What Style of Art Did Michelangelo Use?

by Rochelle Leggett

"David" is one of Michelangelo's most famous works.

Karl Weatherly/Photodisc/Getty Images

Michelangelo was an Italian Renaissance artist whose works are still well-known and studied today. He was an accomplished sculptor, creating works like the "Pieta" and "David," and was also a talented painter, most famous for his painting of the ceiling of the Sistine Chapel. Though he was influenced by the artistic movements at the time, his own works and style in turn influenced later artistic movements.

Renaissance Art

Michelangelo lived during the Renaissance, which was a period in time of revolutionary changes in both society and the arts, starting in and perpetuated by Italy, which was an important site of commerce at the time. The Renaissance lasted from about 1400 to 1600 A.D. The styles during the Renaissance were heavily influenced by Classical works of art from Greek and Roman times and focused on realism. Perspective, depth, soft figures and a wide range of facial expressions and poses were all characteristic of this period.

High Renaissance

The Renaissance period of art is divided into three movements: Early Renaissance, High Renaissance and Late Renaissance. Michelangelo lived during the High Renaissance, along with other well-known artists such as Leonardo da Vinci, Raphael and Titian. The High Renaissance lasted from about 1490 to 1527. While this movement focused on realism as well, beauty, aesthetics, drama and compositional harmony, balance and presence were all considered to be more important than achieving perfect realism. The ideal was more important than the real, an aspect of High Renaissance art that was embraced by Michelangelo in his own personal style of art.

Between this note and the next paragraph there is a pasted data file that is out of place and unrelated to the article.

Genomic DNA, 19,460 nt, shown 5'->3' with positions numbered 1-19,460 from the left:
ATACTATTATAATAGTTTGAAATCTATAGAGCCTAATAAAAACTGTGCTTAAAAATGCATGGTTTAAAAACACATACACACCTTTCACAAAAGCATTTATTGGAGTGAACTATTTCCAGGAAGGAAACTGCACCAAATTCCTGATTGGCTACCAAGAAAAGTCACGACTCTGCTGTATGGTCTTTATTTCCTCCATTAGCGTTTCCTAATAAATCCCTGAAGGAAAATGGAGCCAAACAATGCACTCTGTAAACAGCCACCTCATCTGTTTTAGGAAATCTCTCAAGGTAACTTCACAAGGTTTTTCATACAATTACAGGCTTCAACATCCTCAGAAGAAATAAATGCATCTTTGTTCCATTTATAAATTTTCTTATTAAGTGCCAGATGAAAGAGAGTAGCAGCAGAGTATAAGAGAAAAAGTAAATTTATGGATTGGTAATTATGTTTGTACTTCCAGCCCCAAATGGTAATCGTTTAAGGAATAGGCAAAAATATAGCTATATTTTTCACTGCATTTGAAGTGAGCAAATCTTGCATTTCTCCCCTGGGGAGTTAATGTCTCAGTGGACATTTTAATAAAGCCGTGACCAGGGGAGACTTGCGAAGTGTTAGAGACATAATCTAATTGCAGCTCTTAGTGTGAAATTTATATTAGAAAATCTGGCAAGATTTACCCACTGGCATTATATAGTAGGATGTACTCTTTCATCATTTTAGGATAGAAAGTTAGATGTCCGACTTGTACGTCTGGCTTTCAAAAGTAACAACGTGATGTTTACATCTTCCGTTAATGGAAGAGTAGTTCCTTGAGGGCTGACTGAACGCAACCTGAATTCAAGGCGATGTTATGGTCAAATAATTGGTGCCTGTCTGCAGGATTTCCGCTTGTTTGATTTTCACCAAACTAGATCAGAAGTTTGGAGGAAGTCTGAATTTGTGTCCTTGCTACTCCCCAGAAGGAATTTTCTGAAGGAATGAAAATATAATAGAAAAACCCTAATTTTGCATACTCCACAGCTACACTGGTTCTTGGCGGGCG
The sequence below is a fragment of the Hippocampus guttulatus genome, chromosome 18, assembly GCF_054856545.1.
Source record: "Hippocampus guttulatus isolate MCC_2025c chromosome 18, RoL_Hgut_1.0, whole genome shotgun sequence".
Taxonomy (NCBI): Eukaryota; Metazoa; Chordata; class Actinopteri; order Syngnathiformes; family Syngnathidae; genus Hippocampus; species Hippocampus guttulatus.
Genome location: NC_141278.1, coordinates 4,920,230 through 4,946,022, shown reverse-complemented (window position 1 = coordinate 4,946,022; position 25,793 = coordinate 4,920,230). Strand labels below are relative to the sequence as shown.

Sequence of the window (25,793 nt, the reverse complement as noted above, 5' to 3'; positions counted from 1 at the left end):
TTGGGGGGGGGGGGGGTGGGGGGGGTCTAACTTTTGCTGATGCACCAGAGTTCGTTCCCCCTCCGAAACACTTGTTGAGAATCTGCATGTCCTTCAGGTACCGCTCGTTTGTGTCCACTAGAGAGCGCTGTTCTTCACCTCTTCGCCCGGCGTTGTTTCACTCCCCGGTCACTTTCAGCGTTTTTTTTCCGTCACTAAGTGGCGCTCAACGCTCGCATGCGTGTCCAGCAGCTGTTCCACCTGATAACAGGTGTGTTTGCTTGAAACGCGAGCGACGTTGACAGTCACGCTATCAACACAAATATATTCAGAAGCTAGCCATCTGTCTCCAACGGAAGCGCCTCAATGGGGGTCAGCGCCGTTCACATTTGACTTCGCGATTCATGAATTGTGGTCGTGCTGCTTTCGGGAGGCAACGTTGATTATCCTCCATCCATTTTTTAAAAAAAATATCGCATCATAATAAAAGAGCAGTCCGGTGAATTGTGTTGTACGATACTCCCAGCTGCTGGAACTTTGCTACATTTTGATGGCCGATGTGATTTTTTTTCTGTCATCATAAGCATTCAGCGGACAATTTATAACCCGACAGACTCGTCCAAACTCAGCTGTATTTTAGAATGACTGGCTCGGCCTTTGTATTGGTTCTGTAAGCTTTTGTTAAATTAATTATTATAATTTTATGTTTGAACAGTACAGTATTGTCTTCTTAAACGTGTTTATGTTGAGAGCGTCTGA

Michelangelo's Style

Michelangelo was a sculptor, painter, architect and poet, but he considered the human form to be the ideal in art, and his most well-known works are those depicting humans, often nudes. He is noted not only for his skill in art, but for his style. Michelangelo preferred drawing humans in very complex, exaggerated poses. He also often idealized the human form, changing realistic or natural proportions to be more beautiful or perfect.


Michelangelo's work had a direct influence on the later style of Mannerism. Mannerism was an artistic movement occurring between 1520 and 1600 in Italy. While compositions in Renaissance art were heavily concerned with balance and form, Mannerist art favored compositions that were unstable and unbalanced. While the style was fairly realistic, artists favored complex and exaggerated poses, sometimes distorting figures to create drama and emotion as well as to idealize the human form, much as Michelangelo did with his figures.

Photo Credits

  • Karl Weatherly/Photodisc/Getty Images